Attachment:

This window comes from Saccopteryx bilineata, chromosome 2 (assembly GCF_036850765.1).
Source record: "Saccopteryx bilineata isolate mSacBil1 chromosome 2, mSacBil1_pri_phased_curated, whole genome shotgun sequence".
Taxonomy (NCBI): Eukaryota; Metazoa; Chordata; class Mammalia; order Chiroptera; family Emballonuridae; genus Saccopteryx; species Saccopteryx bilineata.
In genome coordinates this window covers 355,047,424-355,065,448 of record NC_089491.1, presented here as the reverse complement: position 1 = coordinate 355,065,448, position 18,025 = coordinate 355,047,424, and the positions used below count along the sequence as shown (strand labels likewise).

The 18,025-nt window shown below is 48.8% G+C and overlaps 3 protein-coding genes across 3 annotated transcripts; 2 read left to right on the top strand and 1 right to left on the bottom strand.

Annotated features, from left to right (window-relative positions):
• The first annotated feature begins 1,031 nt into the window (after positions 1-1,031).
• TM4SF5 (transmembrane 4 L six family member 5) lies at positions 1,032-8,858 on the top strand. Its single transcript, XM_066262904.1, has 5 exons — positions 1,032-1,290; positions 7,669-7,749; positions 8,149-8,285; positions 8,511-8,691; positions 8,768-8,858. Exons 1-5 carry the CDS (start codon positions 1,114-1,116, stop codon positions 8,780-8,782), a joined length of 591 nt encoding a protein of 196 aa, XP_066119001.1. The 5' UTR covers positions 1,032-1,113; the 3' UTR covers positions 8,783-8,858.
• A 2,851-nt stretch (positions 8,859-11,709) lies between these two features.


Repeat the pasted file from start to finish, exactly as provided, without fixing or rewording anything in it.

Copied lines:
This window comes from Saccopteryx bilineata, chromosome 2 (assembly GCF_036850765.1).
Source record: "Saccopteryx bilineata isolate mSacBil1 chromosome 2, mSacBil1_pri_phased_curated, whole genome shotgun sequence".
Taxonomy (NCBI): Eukaryota; Metazoa; Chordata; class Mammalia; order Chiroptera; family Emballonuridae; genus Saccopteryx; species Saccopteryx bilineata.
In genome coordinates this window covers 355,047,424-355,065,448 of record NC_089491.1, presented here as the reverse complement: position 1 = coordinate 355,065,448, position 18,025 = coordinate 355,047,424, and the positions used below count along the sequence as shown (strand labels likewise).

The 18,025-nt window shown below is 48.8% G+C and overlaps 3 protein-coding genes across 3 annotated transcripts; 2 read left to right on the top strand and 1 right to left on the bottom strand.

Annotated features, from left to right (window-relative positions):
• The first annotated feature begins 1,031 nt into the window (after positions 1-1,031).
• TM4SF5 (transmembrane 4 L six family member 5) lies at positions 1,032-8,858 on the top strand. Its single transcript, XM_066262904.1, has 5 exons — positions 1,032-1,290; positions 7,669-7,749; positions 8,149-8,285; positions 8,511-8,691; positions 8,768-8,858. Exons 1-5 carry the CDS (start codon positions 1,114-1,116, stop codon positions 8,780-8,782), a joined length of 591 nt encoding a protein of 196 aa, XP_066119001.1. The 5' UTR covers positions 1,032-1,113; the 3' UTR covers positions 8,783-8,858.
• A 2,851-nt stretch (positions 8,859-11,709) lies between these two features.